What happened to once great companies like Nokia, Blackberry, Encyclopedia Britannica and Blockbuster? Gans looks at the “why” of their demise and examines the risks all organizations now face from new technologies and innovations. Rather than simply being an external threat, companies need to have an internal disruptive strategic framework (effective integration, cross boundary product development, and having a highly resilient culture) to continue to survive and prosper in the future.
This talk examines the evolution of business models under the forces of digitization. Gans emphasises the importance of scarce attention when thinking about how to get digital content into the hands of consumers. In particular, when attention is scarce, consumers look beyond price to choose which products to consumer and instead really heavily on referrals and experiences of others. He applies this logic to consider disruptions occurring in book-selling, newspapers and television.
Entrepreneurs are often told a particularly strategy is THE WAY to success. Examples include being lean, disruptive or going from zero to one. Gans demonstrates that when it comes to strategies entrepreneurs face many choices but have limited resources. This requires them to focus on one particular strategic approach. They are free to consider a set of choices that aligns with their own personal characteristics and vision with there being no right choice but a right process of arriving at that choice. Illustrated with years of experience advising start-ups, Gans demonstrates that by being focussed and also coherent start-ups can find the best path forward for commercialising their ideas.
Joshua Gans is a Professor of Strategic Management and holder of the Jeffrey S. Skoll Chair of Technical Innovation and Entrepreneurship at the Rotman School of Management, University of Toronto (with a cross appointment in the Department of Economics). Since 2013, he has also been Area Coordinator of Strategic Management. Joshua is also Chief Economist of the University of Toronto’s Creative Destruction Lab and the start-up, Revlo. He is also a Research Affiliate at the Center for Digital Business at MIT. Prior to 2011, he was the foundation Professor of Management (Information Economics) at the Melbourne Business School, University of Melbourne and prior to that he was at the School of Economics, University of New South Wales. In 2011, Joshua was a visiting researcher at Microsoft Research (New England). Joshua holds a Ph.D. from Stanford University and an honors degree in economics from the University of Queensland. In 2012, Joshua was appointed as a Research Associate of the NBER in the Productivity, Innovation and Entrepreneurship Program.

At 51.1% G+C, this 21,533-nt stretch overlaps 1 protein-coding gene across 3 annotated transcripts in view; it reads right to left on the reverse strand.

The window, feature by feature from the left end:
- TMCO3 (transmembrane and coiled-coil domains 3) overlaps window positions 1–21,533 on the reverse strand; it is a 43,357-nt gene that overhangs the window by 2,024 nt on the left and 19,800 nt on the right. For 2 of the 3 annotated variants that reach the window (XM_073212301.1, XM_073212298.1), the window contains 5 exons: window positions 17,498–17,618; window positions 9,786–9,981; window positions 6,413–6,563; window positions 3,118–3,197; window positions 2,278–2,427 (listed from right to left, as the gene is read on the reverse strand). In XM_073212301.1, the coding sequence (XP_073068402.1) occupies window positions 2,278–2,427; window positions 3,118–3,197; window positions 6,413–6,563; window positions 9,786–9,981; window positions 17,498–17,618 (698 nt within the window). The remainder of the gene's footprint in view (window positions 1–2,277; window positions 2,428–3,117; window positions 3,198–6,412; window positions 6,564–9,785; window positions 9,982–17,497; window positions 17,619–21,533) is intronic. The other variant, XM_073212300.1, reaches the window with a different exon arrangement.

At Rotman, he teaches MBA and Commerce students Network and Digital Market Strategy and Entrepreneurial Strategy. He has also co-authored (with Stephen King and Robin Stonecash) the Australasian edition of Greg Mankiw’s Principles of Economics (published by Cengage), Core Economics for Managers (Cengage), Finishing the Job (MUP) and Parentonomics (New South/MIT Press). In 2012 he published, Information Wants to be Shared (Harvard Business Review Press), and in 2016, The Disruption Dilemma (MIT Press).
Scholarly Publishing and its Discontents was published in 2017.
While Joshua’s research interests are varied he has developed specialities in the nature of technological competition and innovation, economic growth, publishing economics, industrial organisation and regulatory economics. This has culminated in publications in the American Economic Review, Journal of Political Economy, RAND Journal of Economics, Journal of Economic Perspectives, Journal of Public Economics, and the Journal of Regulatory Economics. Joshua serves as an associate editor of Management Science and the Journal of Industrial Economics and is on the editorial boards of the BE Journals of Economic Analysis and Policy, Economic Analysis and Policy, Games and the Review of Network Economics. In 2007, Joshua was awarded the Economic Society of Australia’s Young Economist Award. In 2008, Joshua was elected as a Fellow of the Academy of Social Sciences, Australia. Details of his research activities can be found here. In 2011, Joshua (along with Fiona Murray of MIT) received a grant for almost $1 million from the Sloan Foundation to explore the Economics of Knowledge Contribution and Distribution.
On the consulting side, Joshua is managing director of Core Economic Research and an Academic Associate with The Brattle Group. In the past, Joshua has worked with several established consulting firms including London Economics, Frontier Economics and Charles River Associates. He has also been retained by the Australian Competition and Consumer Commission and the Federal Trade Commission where he worked on expert testimony in several abuse of market power cases as well as on issues in telecommunications network competition. Overall his consulting experience covers energy (gas and electricity markets), telecommunications, financial services and banking, pharmaceuticals and rail transport.